The Journal of San Diego History
Fall 1997, Volume 43, Number 4
Richard W. Crawford, Editor

Napa Winemaking from Prohibition to the Modern Era


Bottled Poetry: Napa Winemaking from Prohibition to the Modern Era.

By James T. Lapsley. Berkeley: University of California Press, 1996. Photographs. Map. Illustrations. Index. Notes. Bibliography. 296+ xvi pages. $29.95 cloth.

Reviewed by Stanley Pincetl, Professor emeritus, Department of History, San Diego State University and wine aficionado.

Recently, books on wine seem to be challenging cook books in variety if not in numbers. Many of them are superficial and full of jargon about nose, flower or plant smells and impossible to recognize characteristics. Knowledgeable studies on wine are rare and certainly Bottled Poetry is one of them. James T. Lapsley has concentrated on the manner in which the premier California wines in Napa Valley evolved in a few short years compared to the 2,000 or more years wine has been known to civilized man. Napa wines are recognized as equal or superior to the great wines of France, or indeed anywhere.

Originally a dissertation, Bottled Poetry is based on years of painstaking research at the University of California at Davis. What Lapsley gives us is a careful analysis of California wine making from its beginning in the 1850s through prohibition to the present. One of the most interesting revelations is that originally almost all California wines were bulk wines made from virtually any kind of grape stock and the majority went into cheap fortified wines until the mid-1930s. After prohibition, Napa Valley winemakers began to work on new varietal grapes for premium wines and, at the same time developed new scientific techniques to improve wine quality.

In a chapter entitled “The Transformation: Enology and Viticulture in the Napa Valley,” the author explains why California wines have become some of the best in the world. Vintners, many trained at the University of California, Davis, “adopted new technology, including cold fermentation; inert storage containers of glass or stainless steel; blanketing of wines with carbon dioxide or nitrogenÉ and early bottling employing sterile filtration and new low-oxygen-pickup bottling systems” (p. 161). Technology had a dramatic effect on the improvement of California wines. For example, glass and stainless steel containers could be easily cleaned, thus eliminating off-odors and contaminants from bacteria growing inside wooden vats. This opened up a market for comparatively new varietals such as Rieslings, Chenin blancs, and Napa Gamay roses that had distinct fruit aromas often ruined by bacteria. Winemakers also developed new techniques to identify bacteria that caused cloudiness and off-odors in white wines and the use of better strains of yeast for fermentation improved taste and quality of Napa Valley wines. By the 1950s and 1960s, these new wine making methods allowed California vintners to dramatically improve the quality of California wines. During the 1960s “over a hundred wine tastings” comparing European with California wines were held across the U.S. “A typical tasting resulted in an almost 50/50 split in preference” (p. 152-53). Napa Valley premium wines had passed the taste test with flying colors.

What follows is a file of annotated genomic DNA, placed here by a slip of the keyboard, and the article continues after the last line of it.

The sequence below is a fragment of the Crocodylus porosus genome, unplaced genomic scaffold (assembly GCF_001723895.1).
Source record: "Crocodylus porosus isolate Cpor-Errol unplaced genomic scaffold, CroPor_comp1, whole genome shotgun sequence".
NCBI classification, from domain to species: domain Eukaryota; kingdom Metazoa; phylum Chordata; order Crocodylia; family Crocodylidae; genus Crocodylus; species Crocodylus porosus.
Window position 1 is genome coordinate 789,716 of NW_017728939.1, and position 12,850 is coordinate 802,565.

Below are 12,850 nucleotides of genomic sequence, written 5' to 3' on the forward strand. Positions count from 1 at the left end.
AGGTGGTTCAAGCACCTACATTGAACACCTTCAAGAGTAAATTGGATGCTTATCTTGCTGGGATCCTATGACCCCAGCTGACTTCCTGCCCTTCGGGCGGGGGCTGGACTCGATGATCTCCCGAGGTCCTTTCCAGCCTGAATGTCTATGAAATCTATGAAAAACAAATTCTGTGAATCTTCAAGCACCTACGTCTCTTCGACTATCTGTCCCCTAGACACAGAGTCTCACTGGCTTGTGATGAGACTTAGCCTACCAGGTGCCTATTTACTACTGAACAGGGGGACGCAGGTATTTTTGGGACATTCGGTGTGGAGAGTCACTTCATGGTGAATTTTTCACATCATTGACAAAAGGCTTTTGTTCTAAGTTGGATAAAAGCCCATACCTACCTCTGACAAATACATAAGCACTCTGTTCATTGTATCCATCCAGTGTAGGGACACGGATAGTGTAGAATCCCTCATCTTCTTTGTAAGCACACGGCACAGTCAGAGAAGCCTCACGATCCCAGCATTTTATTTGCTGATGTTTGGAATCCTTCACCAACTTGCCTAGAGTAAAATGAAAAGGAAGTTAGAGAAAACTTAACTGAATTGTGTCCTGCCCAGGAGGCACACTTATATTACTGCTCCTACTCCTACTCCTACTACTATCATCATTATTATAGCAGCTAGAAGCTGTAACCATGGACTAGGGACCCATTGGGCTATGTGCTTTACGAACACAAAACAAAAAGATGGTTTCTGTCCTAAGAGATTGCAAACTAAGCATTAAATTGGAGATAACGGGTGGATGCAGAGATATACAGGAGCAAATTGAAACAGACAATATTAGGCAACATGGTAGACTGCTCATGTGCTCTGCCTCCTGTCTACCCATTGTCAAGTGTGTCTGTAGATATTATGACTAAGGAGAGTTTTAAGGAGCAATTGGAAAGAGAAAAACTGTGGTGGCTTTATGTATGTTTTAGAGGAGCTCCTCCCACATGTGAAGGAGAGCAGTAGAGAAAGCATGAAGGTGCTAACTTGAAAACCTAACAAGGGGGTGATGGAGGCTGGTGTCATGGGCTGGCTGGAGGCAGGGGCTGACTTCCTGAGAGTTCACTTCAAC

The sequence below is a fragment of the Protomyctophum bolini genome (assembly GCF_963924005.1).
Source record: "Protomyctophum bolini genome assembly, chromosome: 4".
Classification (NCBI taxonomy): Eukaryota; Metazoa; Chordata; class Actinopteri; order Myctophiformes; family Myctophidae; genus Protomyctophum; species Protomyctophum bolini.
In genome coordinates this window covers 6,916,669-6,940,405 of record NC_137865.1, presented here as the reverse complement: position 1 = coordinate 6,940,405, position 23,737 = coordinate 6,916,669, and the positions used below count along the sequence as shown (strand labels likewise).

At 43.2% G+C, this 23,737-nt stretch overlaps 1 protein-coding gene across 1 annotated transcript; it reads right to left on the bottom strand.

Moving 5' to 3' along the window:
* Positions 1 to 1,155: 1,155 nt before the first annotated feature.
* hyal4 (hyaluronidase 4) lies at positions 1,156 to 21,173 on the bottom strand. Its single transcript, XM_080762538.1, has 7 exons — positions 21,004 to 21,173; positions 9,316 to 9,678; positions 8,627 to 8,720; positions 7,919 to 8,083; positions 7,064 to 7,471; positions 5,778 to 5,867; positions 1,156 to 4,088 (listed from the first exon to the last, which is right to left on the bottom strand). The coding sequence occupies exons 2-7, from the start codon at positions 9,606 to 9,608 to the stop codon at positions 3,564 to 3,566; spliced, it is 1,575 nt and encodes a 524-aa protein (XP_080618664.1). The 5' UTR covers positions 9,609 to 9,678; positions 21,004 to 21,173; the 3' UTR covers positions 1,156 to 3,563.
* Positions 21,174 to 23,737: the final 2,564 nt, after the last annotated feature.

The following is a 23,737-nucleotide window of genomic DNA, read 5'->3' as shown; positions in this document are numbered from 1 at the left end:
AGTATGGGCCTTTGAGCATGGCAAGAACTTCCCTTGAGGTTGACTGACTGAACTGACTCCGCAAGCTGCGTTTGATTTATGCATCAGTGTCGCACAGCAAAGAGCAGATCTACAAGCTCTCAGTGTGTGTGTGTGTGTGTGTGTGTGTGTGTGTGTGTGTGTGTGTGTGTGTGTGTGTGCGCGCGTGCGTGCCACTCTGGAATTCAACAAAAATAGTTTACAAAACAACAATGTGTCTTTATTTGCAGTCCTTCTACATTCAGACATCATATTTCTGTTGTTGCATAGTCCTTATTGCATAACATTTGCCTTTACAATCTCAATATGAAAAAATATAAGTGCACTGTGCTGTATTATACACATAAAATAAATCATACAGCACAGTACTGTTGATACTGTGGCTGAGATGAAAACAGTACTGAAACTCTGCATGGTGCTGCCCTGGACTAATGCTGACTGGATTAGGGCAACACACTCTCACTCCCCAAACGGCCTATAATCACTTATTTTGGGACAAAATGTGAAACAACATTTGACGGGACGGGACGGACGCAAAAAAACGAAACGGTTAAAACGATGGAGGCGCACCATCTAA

Of interest to many readers, Lapsley’s study of the major families and personalities who developed world class reds and whites probably cannot be found elsewhere. Scientific method was introduced through the leadership of the enologists at the University of California at Davis as well as clever individuals who produced the wines. Enologists and wine promoters such as Andre Tchelistcheff, Robert Mondavi, Louis M. Martini, Lou Gomberg, Georges de Latour, Maynard Amerine, and A. J. Winkler led the way in Napa Valley. The major name wineries such as Georges de la Tour (Beaulieu), Beringer, Mondavi (Charles Krug), and Christian Brothers, well-known in the 1930s and 1940s, still survive. Louis Martini is the last remaining family winery still in existence. What is surprising is that while many of the original families no longer own these labels, corporations, even large ones, have maintained the viticultural tradition in Napa Valley and they have also improved the varietals which were the basic stock of their superb wines.

Since the glorious years of the Napa innovators, many talented and moneyed individuals have been attracted to the wine making possibilities along the west coastÑfrom the Washington state whites and reds to the Oregon Pinots and down the coast to the border of Mexico. Aside from the vast Gallo Winery, some wineries of central California (Gallo has moved into the Napa Valley and is producing some prize winning wines), now offer wines of high quality produced in the diverse soils and climates of California. Many of these wines are of limited quantity and mostly expensive, and are sometimes pejoratively referred to as “boutique” wines. Of course, a discussion of this development is beyond the scope of this book, as are the fine wines from Australia and elsewhere. However, all of these wines, including those of France, owe a great debt to what transpired in Napa Valley in the 1930s and 1940s and this book has added greatly to our knowledge of how it all began.

Since there are local wineries in Escondido (Ferrara and Bernardo) and Temecula (Callaway, Cilurzo, Hart, Mesa Verde, Mt. Palomar, and Filsinger) most San Diegans are well aware of the technology that has changed the wine industry. For those readers who are unaware of these local wineries, a wine tour is highly recommended.

Lapsley has made a valuable contribution indeed to what Robert Louis Stevenson called Bottled Poetry in nineteenth century Europe which have been far surpassed by twentieth century Napa Valley wines. Of the four thousand wines available in the United States from all over the world, Napa wines stand at the pinnacle.